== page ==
| On global warming
by Lakshmi Sridharan
| In the October 2006 issue of Asian Wisconzine, Mr. John Pinto's article on global warming appears to be mixing facts with inaccurate or incomplete information.
To begin with, there is a natural greenhouse effect and the enhanced greenhouse effect commonly known as global warming. The natural greenhouse effect regulates the temperature of our planet. It is essential for life on earth and is one of earth's natural processes. It is the result of heat absorption by greenhouse gases (water vapor, carbon dioxide and other trace gases) because they effectively 'trap' heat in the lower atmosphere and re-radiate downward some of that heat. Without a natural greenhouse effect, the temperature of the earth would be about zero degree Fahrenheit (0°F) instead of its present 57°F. So, the concern is not with the fact that we have a greenhouse effect, but with the human activities that lead to an enhancement of the greenhouse effect or global warming.
Scientific research has shown that human activities increase the concentration of greenhouse gases in the atmosphere (mostly carbon dioxide from combustion of coal, oil, and gas). Pre-industrial carbon dioxide levels were about 280 parts per million by volume (ppmv), and current levels are about 370 ppmv. If no actions are taken, by the end of the 21st century, carbon dioxide concentrations of 75-350% above the pre-industrial concentration could occur.
Global surface temperatures have increased about 0.6°C (plus or minus 0.2°C) since the late-19th century, and about 0.2 to 0.3°C over the past 25 years. Scientists predict the temperature may rise another 1.4 to 5.8*C in the next 100 years. For the Northern Hemisphere summer temperature, recent decades appear to be the warmest since at least about 1000 AD, and the warming since the late 19th century is unprecedented over the 1000 years. So, there is no more scientific debate on the issue of whether there is global warming. Global warming of this magnitude could significantly alter our lives in Wisconsin over the next hundred years. We could potentially face:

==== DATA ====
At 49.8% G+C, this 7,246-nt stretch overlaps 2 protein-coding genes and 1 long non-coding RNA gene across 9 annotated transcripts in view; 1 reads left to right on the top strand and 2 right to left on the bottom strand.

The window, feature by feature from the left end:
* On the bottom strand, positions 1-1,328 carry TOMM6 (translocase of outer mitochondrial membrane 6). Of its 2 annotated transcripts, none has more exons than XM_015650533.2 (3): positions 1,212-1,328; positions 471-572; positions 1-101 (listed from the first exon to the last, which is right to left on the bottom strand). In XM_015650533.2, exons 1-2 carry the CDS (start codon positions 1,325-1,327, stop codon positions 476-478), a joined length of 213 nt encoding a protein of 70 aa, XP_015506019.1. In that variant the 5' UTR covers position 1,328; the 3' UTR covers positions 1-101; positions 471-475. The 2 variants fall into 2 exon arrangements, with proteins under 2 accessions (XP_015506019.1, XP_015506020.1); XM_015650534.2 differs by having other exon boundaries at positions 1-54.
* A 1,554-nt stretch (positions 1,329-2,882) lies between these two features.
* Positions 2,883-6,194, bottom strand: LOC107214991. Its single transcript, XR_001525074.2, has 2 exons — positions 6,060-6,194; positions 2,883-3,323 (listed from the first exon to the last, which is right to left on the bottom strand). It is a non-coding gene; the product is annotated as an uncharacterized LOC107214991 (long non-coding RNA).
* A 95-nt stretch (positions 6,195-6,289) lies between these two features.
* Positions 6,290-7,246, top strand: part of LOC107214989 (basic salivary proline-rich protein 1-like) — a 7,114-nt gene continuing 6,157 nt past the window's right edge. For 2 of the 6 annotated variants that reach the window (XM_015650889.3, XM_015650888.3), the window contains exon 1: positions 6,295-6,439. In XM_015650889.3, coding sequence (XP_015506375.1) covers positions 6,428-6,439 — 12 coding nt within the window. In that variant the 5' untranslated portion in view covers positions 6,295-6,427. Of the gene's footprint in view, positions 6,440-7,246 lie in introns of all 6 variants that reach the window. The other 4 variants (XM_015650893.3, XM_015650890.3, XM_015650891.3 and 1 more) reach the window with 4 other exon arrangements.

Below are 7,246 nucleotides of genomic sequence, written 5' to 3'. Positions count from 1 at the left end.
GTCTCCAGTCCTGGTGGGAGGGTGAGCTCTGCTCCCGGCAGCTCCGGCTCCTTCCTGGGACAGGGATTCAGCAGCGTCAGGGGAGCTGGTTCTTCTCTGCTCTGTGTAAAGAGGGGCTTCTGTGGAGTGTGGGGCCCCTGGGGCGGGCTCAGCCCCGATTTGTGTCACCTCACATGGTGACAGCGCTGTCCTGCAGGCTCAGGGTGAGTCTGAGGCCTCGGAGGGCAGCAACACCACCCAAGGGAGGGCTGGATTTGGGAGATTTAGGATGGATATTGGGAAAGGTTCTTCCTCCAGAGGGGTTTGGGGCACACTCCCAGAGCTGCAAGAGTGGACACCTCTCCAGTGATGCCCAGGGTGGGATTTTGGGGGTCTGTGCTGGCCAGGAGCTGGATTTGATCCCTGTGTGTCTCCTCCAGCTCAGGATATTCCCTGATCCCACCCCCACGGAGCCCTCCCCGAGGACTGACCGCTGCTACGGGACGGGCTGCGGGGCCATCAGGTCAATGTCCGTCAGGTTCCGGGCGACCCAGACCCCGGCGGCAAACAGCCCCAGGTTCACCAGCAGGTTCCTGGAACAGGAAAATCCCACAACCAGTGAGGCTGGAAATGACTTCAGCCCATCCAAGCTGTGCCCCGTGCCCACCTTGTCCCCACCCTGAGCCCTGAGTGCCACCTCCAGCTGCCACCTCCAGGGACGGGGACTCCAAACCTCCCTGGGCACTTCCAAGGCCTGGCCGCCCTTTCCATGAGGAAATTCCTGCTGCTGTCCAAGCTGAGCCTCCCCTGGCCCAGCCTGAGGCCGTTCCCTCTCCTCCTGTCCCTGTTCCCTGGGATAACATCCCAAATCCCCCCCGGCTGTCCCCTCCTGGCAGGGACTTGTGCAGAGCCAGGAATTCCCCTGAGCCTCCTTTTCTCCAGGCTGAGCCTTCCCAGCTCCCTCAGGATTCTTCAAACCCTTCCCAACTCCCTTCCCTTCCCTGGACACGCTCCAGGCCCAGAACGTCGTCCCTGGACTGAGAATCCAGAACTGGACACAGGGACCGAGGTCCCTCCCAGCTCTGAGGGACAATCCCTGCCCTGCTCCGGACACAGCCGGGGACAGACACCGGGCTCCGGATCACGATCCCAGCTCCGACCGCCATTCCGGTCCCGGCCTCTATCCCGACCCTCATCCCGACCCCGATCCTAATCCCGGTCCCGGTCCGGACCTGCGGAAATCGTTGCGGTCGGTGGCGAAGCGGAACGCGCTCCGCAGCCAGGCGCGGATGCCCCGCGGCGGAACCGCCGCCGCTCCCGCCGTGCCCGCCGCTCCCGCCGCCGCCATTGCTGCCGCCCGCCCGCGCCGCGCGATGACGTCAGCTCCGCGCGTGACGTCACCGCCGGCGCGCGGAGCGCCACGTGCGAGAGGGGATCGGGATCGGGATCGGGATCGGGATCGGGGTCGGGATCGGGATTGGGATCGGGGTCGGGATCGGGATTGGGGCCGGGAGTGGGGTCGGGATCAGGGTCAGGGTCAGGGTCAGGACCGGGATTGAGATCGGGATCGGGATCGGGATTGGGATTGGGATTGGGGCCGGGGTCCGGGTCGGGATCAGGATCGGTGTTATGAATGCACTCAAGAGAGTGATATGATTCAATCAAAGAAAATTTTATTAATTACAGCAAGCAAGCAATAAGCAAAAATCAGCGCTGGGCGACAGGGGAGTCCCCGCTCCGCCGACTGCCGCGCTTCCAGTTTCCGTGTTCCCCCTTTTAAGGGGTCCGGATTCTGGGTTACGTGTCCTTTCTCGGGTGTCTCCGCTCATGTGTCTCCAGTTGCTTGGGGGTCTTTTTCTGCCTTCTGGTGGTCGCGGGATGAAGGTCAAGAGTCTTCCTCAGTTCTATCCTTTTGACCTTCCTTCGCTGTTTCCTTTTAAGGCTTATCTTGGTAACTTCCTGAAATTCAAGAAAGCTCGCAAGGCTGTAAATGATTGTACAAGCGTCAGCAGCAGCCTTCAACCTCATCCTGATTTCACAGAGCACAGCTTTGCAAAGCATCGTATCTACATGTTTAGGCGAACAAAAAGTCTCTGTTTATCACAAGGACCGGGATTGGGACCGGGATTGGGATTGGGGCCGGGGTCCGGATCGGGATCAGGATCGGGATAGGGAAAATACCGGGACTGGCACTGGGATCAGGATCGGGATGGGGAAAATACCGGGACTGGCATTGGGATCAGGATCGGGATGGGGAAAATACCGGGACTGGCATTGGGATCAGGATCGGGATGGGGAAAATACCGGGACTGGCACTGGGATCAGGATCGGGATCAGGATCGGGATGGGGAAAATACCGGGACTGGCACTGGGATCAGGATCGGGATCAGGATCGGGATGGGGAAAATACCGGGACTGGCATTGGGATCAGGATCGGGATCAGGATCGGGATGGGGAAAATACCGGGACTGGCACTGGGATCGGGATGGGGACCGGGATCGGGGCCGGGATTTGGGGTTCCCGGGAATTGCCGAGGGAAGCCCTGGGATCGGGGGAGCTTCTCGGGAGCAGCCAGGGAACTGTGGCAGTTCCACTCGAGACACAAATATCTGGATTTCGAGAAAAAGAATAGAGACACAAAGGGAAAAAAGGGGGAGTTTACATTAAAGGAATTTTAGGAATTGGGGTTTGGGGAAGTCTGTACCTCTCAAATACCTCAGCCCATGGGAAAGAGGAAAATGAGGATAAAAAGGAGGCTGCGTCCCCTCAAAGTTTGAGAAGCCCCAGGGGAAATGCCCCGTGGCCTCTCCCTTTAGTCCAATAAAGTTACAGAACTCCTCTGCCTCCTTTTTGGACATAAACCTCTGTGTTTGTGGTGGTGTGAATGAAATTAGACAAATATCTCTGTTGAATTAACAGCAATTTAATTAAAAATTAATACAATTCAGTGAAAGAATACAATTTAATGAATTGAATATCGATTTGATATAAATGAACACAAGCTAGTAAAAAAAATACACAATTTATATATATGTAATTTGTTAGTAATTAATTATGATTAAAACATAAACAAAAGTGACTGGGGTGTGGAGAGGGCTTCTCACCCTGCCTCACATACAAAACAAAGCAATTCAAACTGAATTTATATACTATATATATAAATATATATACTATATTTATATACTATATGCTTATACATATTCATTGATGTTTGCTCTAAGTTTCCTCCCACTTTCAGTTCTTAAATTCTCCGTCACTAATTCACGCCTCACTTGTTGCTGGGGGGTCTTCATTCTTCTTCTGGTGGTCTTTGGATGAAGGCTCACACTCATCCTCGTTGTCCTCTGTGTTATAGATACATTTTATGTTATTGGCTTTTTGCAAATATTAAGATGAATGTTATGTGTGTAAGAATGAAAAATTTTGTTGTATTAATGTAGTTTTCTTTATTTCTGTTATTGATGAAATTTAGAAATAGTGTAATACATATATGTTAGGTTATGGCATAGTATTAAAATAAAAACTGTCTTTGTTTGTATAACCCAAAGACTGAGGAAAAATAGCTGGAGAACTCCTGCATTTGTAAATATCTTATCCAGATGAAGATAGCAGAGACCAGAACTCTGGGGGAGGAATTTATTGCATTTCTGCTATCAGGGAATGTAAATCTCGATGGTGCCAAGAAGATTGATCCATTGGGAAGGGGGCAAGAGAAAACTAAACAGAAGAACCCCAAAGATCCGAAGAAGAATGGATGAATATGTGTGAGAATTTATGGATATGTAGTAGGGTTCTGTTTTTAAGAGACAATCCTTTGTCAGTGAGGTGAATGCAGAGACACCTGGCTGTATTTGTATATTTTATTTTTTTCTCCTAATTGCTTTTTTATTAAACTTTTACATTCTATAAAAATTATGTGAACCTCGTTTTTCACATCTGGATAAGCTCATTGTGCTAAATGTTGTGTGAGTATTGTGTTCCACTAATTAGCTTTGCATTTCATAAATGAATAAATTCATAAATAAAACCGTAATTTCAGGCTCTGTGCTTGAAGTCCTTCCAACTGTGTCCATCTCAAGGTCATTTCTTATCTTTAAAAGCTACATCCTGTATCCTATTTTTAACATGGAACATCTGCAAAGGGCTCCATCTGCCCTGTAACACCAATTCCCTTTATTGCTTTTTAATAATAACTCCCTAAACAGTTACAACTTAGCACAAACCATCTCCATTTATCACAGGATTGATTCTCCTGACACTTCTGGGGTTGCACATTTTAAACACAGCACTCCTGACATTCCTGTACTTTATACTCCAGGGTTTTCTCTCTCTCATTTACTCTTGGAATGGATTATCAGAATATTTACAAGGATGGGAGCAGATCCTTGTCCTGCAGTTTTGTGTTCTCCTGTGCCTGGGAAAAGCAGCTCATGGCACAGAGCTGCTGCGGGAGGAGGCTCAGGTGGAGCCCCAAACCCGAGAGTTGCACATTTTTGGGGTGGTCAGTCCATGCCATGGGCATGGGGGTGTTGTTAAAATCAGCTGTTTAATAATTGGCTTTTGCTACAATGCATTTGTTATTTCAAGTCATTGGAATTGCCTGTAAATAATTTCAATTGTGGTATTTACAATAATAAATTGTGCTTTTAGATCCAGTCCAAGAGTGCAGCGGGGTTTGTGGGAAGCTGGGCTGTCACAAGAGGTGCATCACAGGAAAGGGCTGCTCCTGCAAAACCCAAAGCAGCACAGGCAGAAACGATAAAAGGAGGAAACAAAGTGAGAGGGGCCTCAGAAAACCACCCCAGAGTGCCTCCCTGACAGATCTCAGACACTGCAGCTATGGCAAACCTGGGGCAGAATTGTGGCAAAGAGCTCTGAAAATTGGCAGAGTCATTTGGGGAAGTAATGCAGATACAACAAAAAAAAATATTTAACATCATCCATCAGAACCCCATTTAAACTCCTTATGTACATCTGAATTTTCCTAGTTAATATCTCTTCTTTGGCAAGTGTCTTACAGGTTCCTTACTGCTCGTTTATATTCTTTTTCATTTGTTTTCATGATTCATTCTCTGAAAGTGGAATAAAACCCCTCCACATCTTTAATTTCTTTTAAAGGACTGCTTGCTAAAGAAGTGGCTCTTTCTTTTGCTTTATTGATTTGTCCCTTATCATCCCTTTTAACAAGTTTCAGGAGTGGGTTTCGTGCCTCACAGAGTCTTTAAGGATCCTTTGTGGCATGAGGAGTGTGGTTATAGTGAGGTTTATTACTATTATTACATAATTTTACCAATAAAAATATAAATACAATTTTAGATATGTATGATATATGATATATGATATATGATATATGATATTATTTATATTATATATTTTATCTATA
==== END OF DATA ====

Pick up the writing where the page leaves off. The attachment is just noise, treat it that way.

* wetter winters and drier summers with longer, hotter, and more frequent heat waves;
* weather and climate changes that could require farmers to raise different crops;
* dairy cattle beleaguered by heat exhaustion and growing pest populations;
* poor air quality and higher concentrations of ground-level ozone, an air pollutant that causes severe health problems;
* warmer and more shallow river waters -- conditions that could hurt populations of cold-water fish like trout
* denser algae blooms and lower oxygen levels in ponds and lakes;
* more frequent floods, droughts, forest fires and damaging storms;
* changes in tree species that could affect the forestry industry and wildlife populations; and
* increases in disease-carrying insect populations.
| In Kyoto, nations widely agreed on the conclusion that most scientists had drawn: that humans are the primary cause of global warming. The result of the convention was, as Mr. Pinto pointed out, a treaty that the emission of carbon dioxide in the year 2012 should be lowered to an amount 5.2% less than emissions in 1990. But, the treaty allowed for emission trading between nations to accommodate the economic needs of individual nations at the same time accomplishing this global wish.
In the United States, approximately 6.6 tons of carbon dioxide is emitted per person every year and emissions per person have increased about 3.4% between 1990 and 1997. About 82% of this emission, as Mr. Pinto identified, is from burning fossil fuels to generate electricity and power our cars. The remaining emissions are from methane from wastes in our landfills, raising livestock, natural gas pipelines, and coal, as well as from industrial chemicals and other sources.
The October article suggests that to achieve the carbon dioxide emissions under Kyoto protocol, the U.S. will have to cut its projected 2012 energy use by 25%. The carbon dioxide reduction does not have to come from reduction in energy generation or energy use. A majority of the carbon dioxide reduction can come from replacement of exiting out-dated units at old power plants and adding emission control improvements to the existing units. With the construction and full operation of the OakCeek Power plant (quoted by Mr. Pinto) the company is expected to generate 50% more electricity and reduce its emissions by 61% by the year 2013. Similar results were obtained in a study on Global Warming emission reduction cost analysis by the Wisconsin Department of Natural Resources.
Thus, I disagree with Mr. Pinto's analysis of global warming as hysteria and his conclusion that reduction in the carbon dioxide emission will need to come at a cost of economic degradation to a nation.
I may also add that as individuals, we can affect the emissions of nearly 32% of the total emissions per person, by the choices we make in three areas of our lives. These areas are the electricity we use in our homes, the waste we produce, and personal transportation.
|Please note the data provided in this article came from reports from (1) Wisconsin Department of Natural Resources; (2) U.S. Environmental Protection Agency and (3) National Oceanic and Atmospheric Administration.|